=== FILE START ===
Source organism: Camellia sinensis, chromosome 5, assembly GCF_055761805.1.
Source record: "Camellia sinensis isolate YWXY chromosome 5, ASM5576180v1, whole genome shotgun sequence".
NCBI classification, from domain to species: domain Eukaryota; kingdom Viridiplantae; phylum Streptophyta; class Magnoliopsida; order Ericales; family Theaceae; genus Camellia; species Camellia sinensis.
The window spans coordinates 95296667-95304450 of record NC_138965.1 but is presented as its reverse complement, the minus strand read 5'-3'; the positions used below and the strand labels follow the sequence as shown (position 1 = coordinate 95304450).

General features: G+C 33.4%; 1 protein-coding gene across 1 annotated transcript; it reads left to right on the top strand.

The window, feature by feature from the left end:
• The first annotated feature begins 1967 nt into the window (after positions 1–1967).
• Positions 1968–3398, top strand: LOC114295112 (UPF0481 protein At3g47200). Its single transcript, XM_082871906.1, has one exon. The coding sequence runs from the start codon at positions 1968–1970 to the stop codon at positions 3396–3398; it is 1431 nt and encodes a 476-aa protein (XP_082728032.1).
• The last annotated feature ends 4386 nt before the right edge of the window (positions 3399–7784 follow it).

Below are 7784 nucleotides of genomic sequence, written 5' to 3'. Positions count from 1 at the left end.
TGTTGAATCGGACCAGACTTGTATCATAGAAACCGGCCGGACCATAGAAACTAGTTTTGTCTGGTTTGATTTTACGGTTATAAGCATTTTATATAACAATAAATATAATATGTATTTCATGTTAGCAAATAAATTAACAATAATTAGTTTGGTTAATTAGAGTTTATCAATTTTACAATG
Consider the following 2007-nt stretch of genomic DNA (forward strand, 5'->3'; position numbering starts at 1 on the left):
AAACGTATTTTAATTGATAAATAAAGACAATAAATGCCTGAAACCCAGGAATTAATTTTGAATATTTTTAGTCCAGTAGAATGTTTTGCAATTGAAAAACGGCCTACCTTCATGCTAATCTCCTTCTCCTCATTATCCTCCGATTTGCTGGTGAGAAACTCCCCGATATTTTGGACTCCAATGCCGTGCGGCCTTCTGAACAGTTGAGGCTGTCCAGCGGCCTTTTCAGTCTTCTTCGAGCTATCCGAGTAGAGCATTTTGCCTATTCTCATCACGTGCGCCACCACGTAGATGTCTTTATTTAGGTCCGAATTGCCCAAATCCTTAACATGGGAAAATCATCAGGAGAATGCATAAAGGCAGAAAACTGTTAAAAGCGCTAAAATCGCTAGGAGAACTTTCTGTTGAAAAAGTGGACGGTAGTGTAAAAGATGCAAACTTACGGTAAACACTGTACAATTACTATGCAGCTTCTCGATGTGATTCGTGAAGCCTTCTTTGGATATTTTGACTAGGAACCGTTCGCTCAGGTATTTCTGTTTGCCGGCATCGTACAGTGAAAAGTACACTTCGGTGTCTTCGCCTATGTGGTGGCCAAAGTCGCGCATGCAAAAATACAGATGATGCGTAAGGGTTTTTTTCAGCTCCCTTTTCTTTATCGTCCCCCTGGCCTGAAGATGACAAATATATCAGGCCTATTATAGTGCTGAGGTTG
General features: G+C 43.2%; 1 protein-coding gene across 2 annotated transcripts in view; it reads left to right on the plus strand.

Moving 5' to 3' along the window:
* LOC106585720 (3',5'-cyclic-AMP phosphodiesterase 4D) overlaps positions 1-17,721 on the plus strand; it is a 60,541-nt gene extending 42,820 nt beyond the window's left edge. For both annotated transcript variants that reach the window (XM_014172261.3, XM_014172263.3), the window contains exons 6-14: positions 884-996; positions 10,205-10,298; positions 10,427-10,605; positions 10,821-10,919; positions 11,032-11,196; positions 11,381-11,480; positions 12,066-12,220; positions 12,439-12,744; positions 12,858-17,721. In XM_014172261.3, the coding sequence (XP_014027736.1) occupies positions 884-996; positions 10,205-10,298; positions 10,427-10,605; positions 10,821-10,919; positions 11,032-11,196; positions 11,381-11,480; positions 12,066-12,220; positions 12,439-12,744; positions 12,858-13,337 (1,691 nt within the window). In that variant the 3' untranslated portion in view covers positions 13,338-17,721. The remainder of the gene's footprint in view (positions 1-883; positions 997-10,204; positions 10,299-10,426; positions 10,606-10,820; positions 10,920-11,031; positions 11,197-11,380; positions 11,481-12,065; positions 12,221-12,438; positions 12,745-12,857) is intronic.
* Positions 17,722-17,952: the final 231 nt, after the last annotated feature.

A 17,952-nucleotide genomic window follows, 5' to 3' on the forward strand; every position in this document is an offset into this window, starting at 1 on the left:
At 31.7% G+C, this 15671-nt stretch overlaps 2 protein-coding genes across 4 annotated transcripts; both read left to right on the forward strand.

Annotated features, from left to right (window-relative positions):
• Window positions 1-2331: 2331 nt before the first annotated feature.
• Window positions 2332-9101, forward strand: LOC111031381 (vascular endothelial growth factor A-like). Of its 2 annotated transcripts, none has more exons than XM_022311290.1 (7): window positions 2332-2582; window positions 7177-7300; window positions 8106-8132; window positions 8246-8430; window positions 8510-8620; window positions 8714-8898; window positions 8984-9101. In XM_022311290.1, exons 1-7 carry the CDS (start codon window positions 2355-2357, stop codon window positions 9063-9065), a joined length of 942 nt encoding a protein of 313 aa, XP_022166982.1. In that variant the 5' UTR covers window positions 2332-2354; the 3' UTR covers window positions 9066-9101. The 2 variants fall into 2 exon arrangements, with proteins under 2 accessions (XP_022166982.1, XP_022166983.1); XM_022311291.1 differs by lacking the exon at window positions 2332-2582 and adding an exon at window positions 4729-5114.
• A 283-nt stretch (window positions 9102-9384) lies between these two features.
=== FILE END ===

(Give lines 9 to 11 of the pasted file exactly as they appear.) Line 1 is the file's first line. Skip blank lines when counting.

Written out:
• The last annotated feature ends 4386 nt before the right edge of the window (positions 3399–7784 follow it).

Below are 7784 nucleotides of genomic sequence, written 5' to 3'. Positions count from 1 at the left end.
TGTTGAATCGGACCAGACTTGTATCATAGAAACCGGCCGGACCATAGAAACTAGTTTTGTCTGGTTTGATTTTACGGTTATAAGCATTTTATATAACAATAAATATAATATGTATTTCATGTTAGCAAATAAATTAACAATAATTAGTTTGGTTAATTAGAGTTTATCAATTTTACAATG